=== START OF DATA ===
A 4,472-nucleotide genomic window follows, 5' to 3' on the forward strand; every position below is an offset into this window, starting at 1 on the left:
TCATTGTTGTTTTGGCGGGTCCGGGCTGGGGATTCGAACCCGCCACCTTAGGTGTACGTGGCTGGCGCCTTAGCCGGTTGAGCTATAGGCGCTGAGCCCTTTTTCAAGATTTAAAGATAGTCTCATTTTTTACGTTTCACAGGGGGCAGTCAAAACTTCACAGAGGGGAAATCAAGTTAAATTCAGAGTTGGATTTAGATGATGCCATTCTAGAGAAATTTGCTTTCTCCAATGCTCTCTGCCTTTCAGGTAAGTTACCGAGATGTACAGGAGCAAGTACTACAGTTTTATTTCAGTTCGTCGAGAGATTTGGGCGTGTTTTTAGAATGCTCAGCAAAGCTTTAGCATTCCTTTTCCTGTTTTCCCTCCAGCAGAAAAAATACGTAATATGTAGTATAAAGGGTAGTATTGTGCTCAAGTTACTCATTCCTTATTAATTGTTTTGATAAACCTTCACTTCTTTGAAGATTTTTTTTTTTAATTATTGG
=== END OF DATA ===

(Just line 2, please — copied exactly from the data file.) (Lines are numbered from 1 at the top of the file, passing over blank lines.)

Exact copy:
TCATTGTTGTTTTGGCGGGTCCGGGCTGGGGATTCGAACCCGCCACCTTAGGTGTACGTGGCTGGCGCCTTAGCCGGTTGAGCTATAGGCGCTGAGCCCTTTTTCAAGATTTAAAGATAGTCTCATTTTTTACGTTTCACAGGGGGCAGTCAAAACTTCACAGAGGGGAAATCAAGTTAAATTCAGAGTTGGATTTAGATGATGCCATTCTAGAGAAATTTGCTTTCTCCAATGCTCTCTGCCTTTCAGGTAAGTTACCGAGATGTACAGGAGCAAGTACTACAGTTTTATTTCAGTTCGTCGAGAGATTTGGGCGTGTTTTTAGAATGCTCAGCAAAGCTTTAGCATTCCTTTTCCTGTTTTCCCTCCAGCAGAAAAAATACGTAATATGTAGTATAAAGGGTAGTATTGTGCTCAAGTTACTCATTCCTTATTAATTGTTTTGATAAACCTTCACTTCTTTGAAGATTTTTTTTTTTAATTATTGG